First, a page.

Oceanaire’s Deadliest Catch
In mid-October, the first crab catches of the new season will start getting hauled in from the waters of the Bering Strait and the Florida coast, then cooked and packed at the docks, and overnighted on ice direct to Oceanaire. But if you go there, don’t expect a lot of fussy preparations. Executive Chef and owner-partner Rick Kimmes is a staunch believer that the king crabs and stone crab claws he sources
don’t even need drawn butter, and are best enjoyed with a minimalist approach: “The meat is already
sweet and rich. It doesn’t need more of the same.”
Instead, Kimmes recommends eating the succulent meat “naked,” or the stone crab with just a squeeze of lemon and the king legs with a little of the same homemade mustard mayonnaise that’s served with Oceanaire’s legendary crab cakes. His belief in the goodness of the stuff itself is what puts Oceanaire at the top of the shell pile when it comes to offering the best crab around.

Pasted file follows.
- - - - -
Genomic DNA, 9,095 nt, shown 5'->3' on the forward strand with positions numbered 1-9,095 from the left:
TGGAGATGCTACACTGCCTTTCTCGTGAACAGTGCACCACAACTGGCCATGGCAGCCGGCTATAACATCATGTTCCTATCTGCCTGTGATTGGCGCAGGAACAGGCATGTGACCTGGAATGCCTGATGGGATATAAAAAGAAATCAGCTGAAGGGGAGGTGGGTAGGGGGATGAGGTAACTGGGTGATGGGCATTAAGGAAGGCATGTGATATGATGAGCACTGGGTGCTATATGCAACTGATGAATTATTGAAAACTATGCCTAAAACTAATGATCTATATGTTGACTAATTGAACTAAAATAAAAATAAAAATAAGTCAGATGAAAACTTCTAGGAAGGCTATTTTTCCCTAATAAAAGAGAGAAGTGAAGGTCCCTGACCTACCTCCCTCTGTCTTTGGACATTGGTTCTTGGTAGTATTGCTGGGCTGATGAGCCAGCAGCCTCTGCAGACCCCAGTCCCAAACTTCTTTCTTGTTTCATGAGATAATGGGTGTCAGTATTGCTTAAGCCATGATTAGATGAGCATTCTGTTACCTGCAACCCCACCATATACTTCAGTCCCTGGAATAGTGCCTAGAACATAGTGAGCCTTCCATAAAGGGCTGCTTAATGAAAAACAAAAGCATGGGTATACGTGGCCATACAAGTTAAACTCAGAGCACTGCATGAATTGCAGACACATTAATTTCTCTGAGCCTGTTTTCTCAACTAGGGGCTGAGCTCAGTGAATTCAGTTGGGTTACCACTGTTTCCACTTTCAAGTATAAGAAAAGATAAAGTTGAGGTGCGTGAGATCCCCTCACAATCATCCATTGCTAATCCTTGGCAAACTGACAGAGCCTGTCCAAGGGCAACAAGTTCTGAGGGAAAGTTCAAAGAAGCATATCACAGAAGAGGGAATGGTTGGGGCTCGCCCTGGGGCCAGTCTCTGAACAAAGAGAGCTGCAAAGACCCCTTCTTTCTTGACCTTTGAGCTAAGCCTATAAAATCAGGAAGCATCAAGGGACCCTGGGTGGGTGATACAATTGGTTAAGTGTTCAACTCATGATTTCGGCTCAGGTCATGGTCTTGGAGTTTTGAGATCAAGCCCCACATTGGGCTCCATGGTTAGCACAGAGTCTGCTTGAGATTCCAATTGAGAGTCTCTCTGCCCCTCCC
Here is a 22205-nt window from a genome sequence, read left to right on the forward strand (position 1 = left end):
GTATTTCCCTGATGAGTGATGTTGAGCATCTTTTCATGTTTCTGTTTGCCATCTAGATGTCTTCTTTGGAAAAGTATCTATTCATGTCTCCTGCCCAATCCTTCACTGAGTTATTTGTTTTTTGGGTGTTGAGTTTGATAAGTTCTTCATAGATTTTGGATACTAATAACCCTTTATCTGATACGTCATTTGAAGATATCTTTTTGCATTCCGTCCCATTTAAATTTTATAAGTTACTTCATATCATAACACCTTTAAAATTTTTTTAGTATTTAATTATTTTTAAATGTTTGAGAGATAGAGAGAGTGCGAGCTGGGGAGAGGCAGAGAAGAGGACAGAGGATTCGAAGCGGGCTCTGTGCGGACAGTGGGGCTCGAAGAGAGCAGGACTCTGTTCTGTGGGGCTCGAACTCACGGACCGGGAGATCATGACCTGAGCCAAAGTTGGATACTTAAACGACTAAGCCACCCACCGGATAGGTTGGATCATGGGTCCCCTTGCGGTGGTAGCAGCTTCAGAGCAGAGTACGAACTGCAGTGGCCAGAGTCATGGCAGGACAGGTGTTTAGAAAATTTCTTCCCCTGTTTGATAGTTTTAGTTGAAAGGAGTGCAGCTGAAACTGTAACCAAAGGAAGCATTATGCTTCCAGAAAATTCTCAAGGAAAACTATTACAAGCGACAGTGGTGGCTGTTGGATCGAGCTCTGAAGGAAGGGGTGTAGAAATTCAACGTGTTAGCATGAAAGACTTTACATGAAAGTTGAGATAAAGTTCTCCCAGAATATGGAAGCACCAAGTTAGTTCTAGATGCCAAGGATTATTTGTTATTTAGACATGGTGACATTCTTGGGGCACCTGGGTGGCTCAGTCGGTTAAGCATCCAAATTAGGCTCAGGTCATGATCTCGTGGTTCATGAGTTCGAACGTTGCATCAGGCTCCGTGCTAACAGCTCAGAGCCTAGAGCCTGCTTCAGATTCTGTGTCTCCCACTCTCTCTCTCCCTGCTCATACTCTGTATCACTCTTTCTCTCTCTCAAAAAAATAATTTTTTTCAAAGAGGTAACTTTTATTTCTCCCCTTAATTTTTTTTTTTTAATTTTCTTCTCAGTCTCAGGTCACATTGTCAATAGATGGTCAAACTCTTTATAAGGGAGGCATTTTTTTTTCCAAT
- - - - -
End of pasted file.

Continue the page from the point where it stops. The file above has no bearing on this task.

Part of Kimmes’s affinity for crab stems from the trade’s emphasis on sustainability. Anyone who has watched the Discovery Channel’s Deadliest Catch has seen firsthand how efficiently the deckhands toss back undersize and female crabs. (By the way, Kimmes has been serving product caught by some of the show’s heroes, the crew of the Time Bandit.) When it comes to stone crabs, the catch is limited not only by size and sex, but also by a prohibition against taking more than a single claw from each crab. That leaves the animal able to defend itself and scavenge while the missing appendage regenerates.
Oceanaire Seafood Room
1300 Nicollet Mall, Minneapolis
Su–Th, 5–10 p.m., Fr–Sa, 5–11p.m.